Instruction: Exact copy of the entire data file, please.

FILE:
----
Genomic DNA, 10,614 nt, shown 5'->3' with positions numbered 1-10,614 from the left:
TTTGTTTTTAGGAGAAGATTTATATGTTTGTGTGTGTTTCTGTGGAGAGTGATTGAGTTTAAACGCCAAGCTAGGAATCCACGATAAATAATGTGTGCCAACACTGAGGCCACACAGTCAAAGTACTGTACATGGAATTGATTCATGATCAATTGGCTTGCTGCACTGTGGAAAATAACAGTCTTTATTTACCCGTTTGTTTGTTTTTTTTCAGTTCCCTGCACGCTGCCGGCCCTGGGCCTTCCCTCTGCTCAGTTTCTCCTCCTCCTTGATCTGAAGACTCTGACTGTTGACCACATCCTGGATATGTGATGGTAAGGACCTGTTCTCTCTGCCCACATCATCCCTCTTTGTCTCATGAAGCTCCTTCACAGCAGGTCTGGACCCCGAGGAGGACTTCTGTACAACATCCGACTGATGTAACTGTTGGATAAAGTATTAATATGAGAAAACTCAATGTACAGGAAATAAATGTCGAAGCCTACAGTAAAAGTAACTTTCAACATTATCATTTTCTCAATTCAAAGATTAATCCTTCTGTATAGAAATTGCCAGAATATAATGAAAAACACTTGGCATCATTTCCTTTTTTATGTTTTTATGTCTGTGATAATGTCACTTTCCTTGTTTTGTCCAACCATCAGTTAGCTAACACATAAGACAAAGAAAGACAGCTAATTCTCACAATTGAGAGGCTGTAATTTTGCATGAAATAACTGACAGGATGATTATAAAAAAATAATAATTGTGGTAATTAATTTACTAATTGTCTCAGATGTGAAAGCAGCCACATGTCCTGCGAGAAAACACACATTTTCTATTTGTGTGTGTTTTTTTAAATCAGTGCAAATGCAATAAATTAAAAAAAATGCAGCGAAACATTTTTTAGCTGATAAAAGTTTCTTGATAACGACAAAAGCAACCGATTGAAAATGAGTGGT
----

Genomic DNA, 10,614 nt, shown 5'->3' with positions numbered 1-10,614 from the left:
TTTGTTTTTAGGAGAAGATTTATATGTTTGTGTGTGTTTCTGTGGAGAGTGATTGAGTTTAAACGCCAAGCTAGGAATCCACGATAAATAATGTGTGCCAACACTGAGGCCACACAGTCAAAGTACTGTACATGGAATTGATTCATGATCAATTGGCTTGCTGCACTGTGGAAAATAACAGTCTTTATTTACCCGTTTGTTTGTTTTTTTTCAGTTCCCTGCACGCTGCCGGCCCTGGGCCTTCCCTCTGCTCAGTTTCTCCTCCTCCTTGATCTGAAGACTCTGACTGTTGACCACATCCTGGATATGTGATGGTAAGGACCTGTTCTCTCTGCCCACATCATCCCTCTTTGTCTCATGAAGCTCCTTCACAGCAGGTCTGGACCCCGAGGAGGACTTCTGTACAACATCCGACTGATGTAACTGTTGGATAAAGTATTAATATGAGAAAACTCAATGTACAGGAAATAAATGTCGAAGCCTACAGTAAAAGTAACTTTCAACATTATCATTTTCTCAATTCAAAGATTAATCCTTCTGTATAGAAATTGCCAGAATATAATGAAAAACACTTGGCATCATTTCCTTTTTTATGTTTTTATGTCTGTGATAATGTCACTTTCCTTGTTTTGTCCAACCATCAGTTAGCTAACACATAAGACAAAGAAAGACAGCTAATTCTCACAATTGAGAGGCTGTAATTTTGCATGAAATAACTGACAGGATGATTATAAAAAAATAATAATTGTGGTAATTAATTTACTAATTGTCTCAGATGTGAAAGCAGCCACATGTCCTGCGAGAAAACACACATTTTCTATTTGTGTGTGTTTTTTTAAATCAGTGCAAATGCAATAAATTAAAAAAAATGCAGCGAAACATTTTTTAGCTGATAAAAGTTTCTTGATAACGACAAAAGCAACCGATTGAAAATGAGTGGT